For the second time in a few months, LastPass had to address serious security flaws in its password manager browser extensions, this time in both Google Chrome and Mozilla Firefox.

The two new vulnerabilities, one involving a website connector bug and the other being a Firefox based message hijacking bug, were discovered by Tavis Ormandy, a security researcher on Google’s Project Zero team. To exploit these vulnerabilities, an attacker would start out by luring a user to a malicious website. Once on the website, the attacker could make calls into LastPass APIs, or in some cases run arbitrary code, while appearing as a trusted party. Doing so would allow the attacker to potentially retrieve and expose information from the LastPass account, such as a user’s login credentials.

“An issue with the architecture for a consumer onboarding feature affected clients on which that code appeared (Chrome, Firefox, Edge). A malicious website could trick LastPass by masking as a trusted party and steal site credentials. Users running the LastPass binary component (less than 10% of LastPass user base) were further susceptible to remote exploit when lured to a malicious website,” said Lauren VanDam of LastPass.

The company said that it has no indications that any user data has been stolen.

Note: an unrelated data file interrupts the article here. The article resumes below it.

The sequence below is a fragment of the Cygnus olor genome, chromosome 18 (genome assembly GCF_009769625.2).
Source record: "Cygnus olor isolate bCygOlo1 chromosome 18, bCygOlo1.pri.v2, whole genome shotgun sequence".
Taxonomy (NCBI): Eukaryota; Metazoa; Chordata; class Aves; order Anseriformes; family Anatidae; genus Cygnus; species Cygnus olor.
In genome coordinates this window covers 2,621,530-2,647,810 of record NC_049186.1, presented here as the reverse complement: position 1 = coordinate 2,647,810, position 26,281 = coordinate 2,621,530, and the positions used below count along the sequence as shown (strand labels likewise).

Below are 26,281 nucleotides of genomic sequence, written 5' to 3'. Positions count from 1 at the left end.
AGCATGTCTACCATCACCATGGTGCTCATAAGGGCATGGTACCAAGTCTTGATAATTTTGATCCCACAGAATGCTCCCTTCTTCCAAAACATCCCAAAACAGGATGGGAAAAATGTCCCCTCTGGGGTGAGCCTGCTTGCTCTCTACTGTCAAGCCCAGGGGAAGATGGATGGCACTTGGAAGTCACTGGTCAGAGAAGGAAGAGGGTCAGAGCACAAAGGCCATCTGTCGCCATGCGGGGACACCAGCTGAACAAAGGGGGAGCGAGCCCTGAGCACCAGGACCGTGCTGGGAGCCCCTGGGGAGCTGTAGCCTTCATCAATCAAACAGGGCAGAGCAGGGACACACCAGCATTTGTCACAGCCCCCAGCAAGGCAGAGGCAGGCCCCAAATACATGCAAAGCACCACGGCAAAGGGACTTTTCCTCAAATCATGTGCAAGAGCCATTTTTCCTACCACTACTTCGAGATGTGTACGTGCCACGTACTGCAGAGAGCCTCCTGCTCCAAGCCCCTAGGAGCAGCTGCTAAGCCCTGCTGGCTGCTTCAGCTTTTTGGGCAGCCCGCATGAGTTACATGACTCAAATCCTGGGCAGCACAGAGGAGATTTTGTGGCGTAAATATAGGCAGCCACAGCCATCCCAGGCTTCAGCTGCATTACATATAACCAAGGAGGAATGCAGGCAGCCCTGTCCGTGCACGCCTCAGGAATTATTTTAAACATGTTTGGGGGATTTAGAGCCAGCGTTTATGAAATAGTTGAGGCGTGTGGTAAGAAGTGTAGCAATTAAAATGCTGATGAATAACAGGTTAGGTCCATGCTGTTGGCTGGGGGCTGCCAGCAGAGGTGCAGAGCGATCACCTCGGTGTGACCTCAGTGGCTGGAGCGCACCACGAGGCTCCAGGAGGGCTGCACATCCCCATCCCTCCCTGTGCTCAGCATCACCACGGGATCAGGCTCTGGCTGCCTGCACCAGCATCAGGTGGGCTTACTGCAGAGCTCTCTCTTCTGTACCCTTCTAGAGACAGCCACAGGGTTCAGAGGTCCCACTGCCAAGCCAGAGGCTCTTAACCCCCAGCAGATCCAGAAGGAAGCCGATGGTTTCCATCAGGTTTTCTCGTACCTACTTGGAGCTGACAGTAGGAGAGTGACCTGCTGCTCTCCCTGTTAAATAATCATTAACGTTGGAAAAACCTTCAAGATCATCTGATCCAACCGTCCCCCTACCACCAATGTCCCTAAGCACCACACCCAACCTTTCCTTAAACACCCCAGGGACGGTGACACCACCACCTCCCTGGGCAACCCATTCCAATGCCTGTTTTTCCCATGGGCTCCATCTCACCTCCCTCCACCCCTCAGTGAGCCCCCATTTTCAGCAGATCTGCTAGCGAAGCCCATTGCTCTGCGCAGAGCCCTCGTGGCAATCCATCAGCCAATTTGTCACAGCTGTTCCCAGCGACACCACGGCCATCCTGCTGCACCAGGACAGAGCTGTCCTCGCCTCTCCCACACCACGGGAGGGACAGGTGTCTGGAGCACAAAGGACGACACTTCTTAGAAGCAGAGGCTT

In addition to the new website connector vulnerability, the Firefox bug from July came back, due to the fact that an update was not pushed to legacy Firefox versions, keeping the vulnerability open for those using older versions of Mozilla’s web browser. That vulnerability gave attackers access to LastPass OpenURL command, allowing access to any of the privileged LastPass RPCs, essentially a complete compromise of the LastPass addon. From that point an attacker can create and delete files, execute scripts, steal all passwords, and take other malicious actions.

LastPass on Wednesday released a fix for all users that addresses the two vulnerabilities. The company said that an attacker would need to get a victim to visit a malicious site in order to exploit the vulnerability, something that’s not at all difficult to do. LastPass has marked the bug as resolved in a post on it’s blog and has also tweeted that they are working with Ormandy to ensure that these security vulnerabilities won’t come back again to haunt them.

The company said that it has no indications that any user data has been stolen using these flaws and stressed that the mobile apps weren’t affected by the vulnerabilities.

In July, Ormandy identified a separate vulnerability in the LastPass extension for Firefox that allowed an attacker to compromise a victim’s account completely.

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